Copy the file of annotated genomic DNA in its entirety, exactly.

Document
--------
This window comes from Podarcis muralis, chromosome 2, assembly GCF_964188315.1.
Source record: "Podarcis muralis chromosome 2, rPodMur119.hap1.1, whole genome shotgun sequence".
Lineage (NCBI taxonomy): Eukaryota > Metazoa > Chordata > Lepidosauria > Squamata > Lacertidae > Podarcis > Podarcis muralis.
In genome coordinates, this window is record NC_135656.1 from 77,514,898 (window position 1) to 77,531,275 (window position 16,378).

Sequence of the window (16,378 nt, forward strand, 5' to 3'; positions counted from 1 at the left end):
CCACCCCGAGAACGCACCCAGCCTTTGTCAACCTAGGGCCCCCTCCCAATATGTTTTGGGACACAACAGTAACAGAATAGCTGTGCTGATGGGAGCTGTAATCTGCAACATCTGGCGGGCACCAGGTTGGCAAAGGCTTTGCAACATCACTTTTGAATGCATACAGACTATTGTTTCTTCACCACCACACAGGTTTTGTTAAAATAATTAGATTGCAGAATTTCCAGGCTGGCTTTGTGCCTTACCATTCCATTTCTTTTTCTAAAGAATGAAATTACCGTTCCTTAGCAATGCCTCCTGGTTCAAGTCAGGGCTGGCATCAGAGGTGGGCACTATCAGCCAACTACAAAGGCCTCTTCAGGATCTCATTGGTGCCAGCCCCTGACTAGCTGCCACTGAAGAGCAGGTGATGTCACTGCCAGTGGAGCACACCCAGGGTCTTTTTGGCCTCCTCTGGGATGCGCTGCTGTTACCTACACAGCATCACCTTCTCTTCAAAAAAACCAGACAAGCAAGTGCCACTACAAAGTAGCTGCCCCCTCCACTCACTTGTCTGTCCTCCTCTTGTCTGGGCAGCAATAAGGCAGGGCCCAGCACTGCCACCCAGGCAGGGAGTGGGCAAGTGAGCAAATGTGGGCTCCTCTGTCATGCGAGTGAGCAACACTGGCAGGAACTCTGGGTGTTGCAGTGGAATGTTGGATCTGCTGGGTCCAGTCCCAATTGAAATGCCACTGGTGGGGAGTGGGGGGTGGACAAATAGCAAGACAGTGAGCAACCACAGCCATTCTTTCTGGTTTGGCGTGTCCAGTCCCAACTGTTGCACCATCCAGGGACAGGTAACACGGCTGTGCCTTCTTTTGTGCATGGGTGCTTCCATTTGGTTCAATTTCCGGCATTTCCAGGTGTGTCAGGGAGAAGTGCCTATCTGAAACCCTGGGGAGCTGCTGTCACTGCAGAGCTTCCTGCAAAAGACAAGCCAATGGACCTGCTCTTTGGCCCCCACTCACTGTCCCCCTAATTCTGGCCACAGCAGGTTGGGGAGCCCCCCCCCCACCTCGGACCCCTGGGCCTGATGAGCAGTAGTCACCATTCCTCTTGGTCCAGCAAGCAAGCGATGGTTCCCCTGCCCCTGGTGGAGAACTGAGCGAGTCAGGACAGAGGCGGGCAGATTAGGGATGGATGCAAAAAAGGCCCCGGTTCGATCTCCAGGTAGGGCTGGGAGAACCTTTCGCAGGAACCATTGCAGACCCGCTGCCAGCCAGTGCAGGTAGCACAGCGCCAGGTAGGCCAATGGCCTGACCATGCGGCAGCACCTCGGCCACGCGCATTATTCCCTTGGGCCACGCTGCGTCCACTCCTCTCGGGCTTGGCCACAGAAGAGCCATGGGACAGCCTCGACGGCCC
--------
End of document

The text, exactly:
This window comes from Podarcis muralis, chromosome 2, assembly GCF_964188315.1.
Source record: "Podarcis muralis chromosome 2, rPodMur119.hap1.1, whole genome shotgun sequence".
Lineage (NCBI taxonomy): Eukaryota > Metazoa > Chordata > Lepidosauria > Squamata > Lacertidae > Podarcis > Podarcis muralis.
In genome coordinates, this window is record NC_135656.1 from 77,514,898 (window position 1) to 77,531,275 (window position 16,378).

Sequence of the window (16,378 nt, forward strand, 5' to 3'; positions counted from 1 at the left end):
CCACCCCGAGAACGCACCCAGCCTTTGTCAACCTAGGGCCCCCTCCCAATATGTTTTGGGACACAACAGTAACAGAATAGCTGTGCTGATGGGAGCTGTAATCTGCAACATCTGGCGGGCACCAGGTTGGCAAAGGCTTTGCAACATCACTTTTGAATGCATACAGACTATTGTTTCTTCACCACCACACAGGTTTTGTTAAAATAATTAGATTGCAGAATTTCCAGGCTGGCTTTGTGCCTTACCATTCCATTTCTTTTTCTAAAGAATGAAATTACCGTTCCTTAGCAATGCCTCCTGGTTCAAGTCAGGGCTGGCATCAGAGGTGGGCACTATCAGCCAACTACAAAGGCCTCTTCAGGATCTCATTGGTGCCAGCCCCTGACTAGCTGCCACTGAAGAGCAGGTGATGTCACTGCCAGTGGAGCACACCCAGGGTCTTTTTGGCCTCCTCTGGGATGCGCTGCTGTTACCTACACAGCATCACCTTCTCTTCAAAAAAACCAGACAAGCAAGTGCCACTACAAAGTAGCTGCCCCCTCCACTCACTTGTCTGTCCTCCTCTTGTCTGGGCAGCAATAAGGCAGGGCCCAGCACTGCCACCCAGGCAGGGAGTGGGCAAGTGAGCAAATGTGGGCTCCTCTGTCATGCGAGTGAGCAACACTGGCAGGAACTCTGGGTGTTGCAGTGGAATGTTGGATCTGCTGGGTCCAGTCCCAATTGAAATGCCACTGGTGGGGAGTGGGGGGTGGACAAATAGCAAGACAGTGAGCAACCACAGCCATTCTTTCTGGTTTGGCGTGTCCAGTCCCAACTGTTGCACCATCCAGGGACAGGTAACACGGCTGTGCCTTCTTTTGTGCATGGGTGCTTCCATTTGGTTCAATTTCCGGCATTTCCAGGTGTGTCAGGGAGAAGTGCCTATCTGAAACCCTGGGGAGCTGCTGTCACTGCAGAGCTTCCTGCAAAAGACAAGCCAATGGACCTGCTCTTTGGCCCCCACTCACTGTCCCCCTAATTCTGGCCACAGCAGGTTGGGGAGCCCCCCCCCCACCTCGGACCCCTGGGCCTGATGAGCAGTAGTCACCATTCCTCTTGGTCCAGCAAGCAAGCGATGGTTCCCCTGCCCCTGGTGGAGAACTGAGCGAGTCAGGACAGAGGCGGGCAGATTAGGGATGGATGCAAAAAAGGCCCCGGTTCGATCTCCAGGTAGGGCTGGGAGAACCTTTCGCAGGAACCATTGCAGACCCGCTGCCAGCCAGTGCAGGTAGCACAGCGCCAGGTAGGCCAATGGCCTGACCATGCGGCAGCACCTCGGCCACGCGCATTATTCCCTTGGGCCACGCTGCGTCCACTCCTCTCGGGCTTGGCCACAGAAGAGCCATGGGACAGCCTCGACGGCCC